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Have you observed your older toddler beginning to develop a fear of  the dark? Around the age of two, toddlers’ imaginations start to flourish, which is a fascinating but also somewhat challenging phase.

Understanding Toddler’s Fear of the Dark

During this time, they become aware that there are potential sources of harm in the world, possibly due to watching unsettling movies or reading books together. It’s important to note that even seemingly harmless shows like Peter Rabbit, PJ Masks, or Peppa Pig can trigger nightmares in children. While adults understand that darkness itself isn’t inherently dangerous based on their past experiences, toddlers lack such references.

Addressing Toddler’s Fear of the Dark

If your toddler starts expressing unease about the dark, it’s vital not to dismiss their feelings outright. Instead, engage in a conversation with them about their fears. This approach demonstrates that you take their concerns seriously, offering them comfort, and helps you comprehend the specific source of their anxiety so that you can address it.

Practical Solutions

Identifying Disturbances: For instance, if they mention objects moving in their room, it might be caused by passing car headlights or curtains swaying in the breeze. You can invest in superior blackout blinds to eliminate these disturbances in such a case.

Comfort in the Dark: You could also lie alongside their cot or bed in the dark to identify what they are seeing and any potentially scary elements. Alternatively, consider providing a night light or a Go Glow tilt torch to dispel shadows.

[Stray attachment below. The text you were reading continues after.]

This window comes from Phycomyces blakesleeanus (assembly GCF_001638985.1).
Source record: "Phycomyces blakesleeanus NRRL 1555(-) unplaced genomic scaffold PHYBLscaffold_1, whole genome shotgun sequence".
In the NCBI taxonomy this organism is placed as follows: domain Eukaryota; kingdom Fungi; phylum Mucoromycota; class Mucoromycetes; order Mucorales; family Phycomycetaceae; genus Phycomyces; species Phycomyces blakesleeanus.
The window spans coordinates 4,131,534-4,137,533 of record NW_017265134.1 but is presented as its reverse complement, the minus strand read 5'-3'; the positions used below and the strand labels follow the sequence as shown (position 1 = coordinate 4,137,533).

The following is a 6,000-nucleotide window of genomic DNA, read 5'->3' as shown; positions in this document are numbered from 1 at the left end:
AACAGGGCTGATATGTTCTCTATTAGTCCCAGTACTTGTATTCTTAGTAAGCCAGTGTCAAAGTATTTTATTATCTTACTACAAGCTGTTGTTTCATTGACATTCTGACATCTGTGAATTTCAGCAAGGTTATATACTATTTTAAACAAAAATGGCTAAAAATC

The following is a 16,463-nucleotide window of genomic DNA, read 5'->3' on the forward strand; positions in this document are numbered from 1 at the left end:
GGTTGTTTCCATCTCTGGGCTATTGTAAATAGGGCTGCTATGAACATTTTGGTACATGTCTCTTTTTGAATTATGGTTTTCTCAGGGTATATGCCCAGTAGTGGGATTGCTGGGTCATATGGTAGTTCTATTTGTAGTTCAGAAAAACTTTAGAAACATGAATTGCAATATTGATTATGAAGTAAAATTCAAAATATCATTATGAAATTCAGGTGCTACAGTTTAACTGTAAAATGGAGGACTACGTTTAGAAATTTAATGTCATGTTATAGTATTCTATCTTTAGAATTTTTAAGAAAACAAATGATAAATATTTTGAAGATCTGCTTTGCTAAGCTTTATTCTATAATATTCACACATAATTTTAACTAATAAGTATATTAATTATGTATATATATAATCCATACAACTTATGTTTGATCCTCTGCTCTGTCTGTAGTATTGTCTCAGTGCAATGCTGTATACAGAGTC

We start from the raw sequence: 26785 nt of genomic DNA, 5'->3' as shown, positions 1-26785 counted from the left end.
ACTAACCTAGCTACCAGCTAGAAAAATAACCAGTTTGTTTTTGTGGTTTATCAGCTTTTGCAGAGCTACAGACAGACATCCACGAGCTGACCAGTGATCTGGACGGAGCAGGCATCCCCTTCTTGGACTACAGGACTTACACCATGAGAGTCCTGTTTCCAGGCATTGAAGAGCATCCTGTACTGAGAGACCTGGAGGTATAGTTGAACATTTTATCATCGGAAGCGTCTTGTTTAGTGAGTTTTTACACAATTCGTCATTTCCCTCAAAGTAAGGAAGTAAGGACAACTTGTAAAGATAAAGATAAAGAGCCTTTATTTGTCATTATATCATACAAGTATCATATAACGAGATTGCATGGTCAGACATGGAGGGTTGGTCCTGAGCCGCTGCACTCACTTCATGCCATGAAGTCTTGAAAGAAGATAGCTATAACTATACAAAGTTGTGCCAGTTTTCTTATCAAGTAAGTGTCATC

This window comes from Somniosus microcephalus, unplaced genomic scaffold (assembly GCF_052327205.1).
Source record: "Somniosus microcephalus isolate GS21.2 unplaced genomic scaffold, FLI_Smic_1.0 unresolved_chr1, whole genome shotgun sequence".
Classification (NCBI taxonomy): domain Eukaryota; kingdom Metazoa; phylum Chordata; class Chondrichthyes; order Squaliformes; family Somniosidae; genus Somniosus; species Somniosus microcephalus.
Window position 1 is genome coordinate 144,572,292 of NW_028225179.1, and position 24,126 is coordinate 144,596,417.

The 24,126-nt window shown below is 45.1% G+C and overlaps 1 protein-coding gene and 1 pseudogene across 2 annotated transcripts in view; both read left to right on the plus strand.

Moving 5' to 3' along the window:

Caution with “Monster Spray”: Exercise caution when using techniques like “Monster Spray” as it may imply the existence of monsters to worry about. It’s perfectly fine to reassure them that there are no monsters in the closet or under the bed without suggesting that you need to check for their presence.

Unique Bedtime Challenges

For many toddlers, bedtime is the only time they encounter darkness, and it’s also when they are alone, unlike during the day when they are typically under adult supervision. This combination can contribute to anxiety.

Fun Activities in the Dark

A helpful and enjoyable strategy is to spend quality time together in the dark to alleviate some of this apprehension. You could engage in activities like reading books under a blanket with a dim flashlight, playing hide and seek with the lights off, or creating shadow puppets. While this may not offer an immediate remedy, addressing your child’s fears and demonstrating that darkness can be less intimidating and more entertaining will ultimately lead to more restful sleep and fewer nocturnal disruptions.

If you encounter any sleep-related challenges with your child, please don’t hesitate to reach out for a complimentary 15-minute consultation.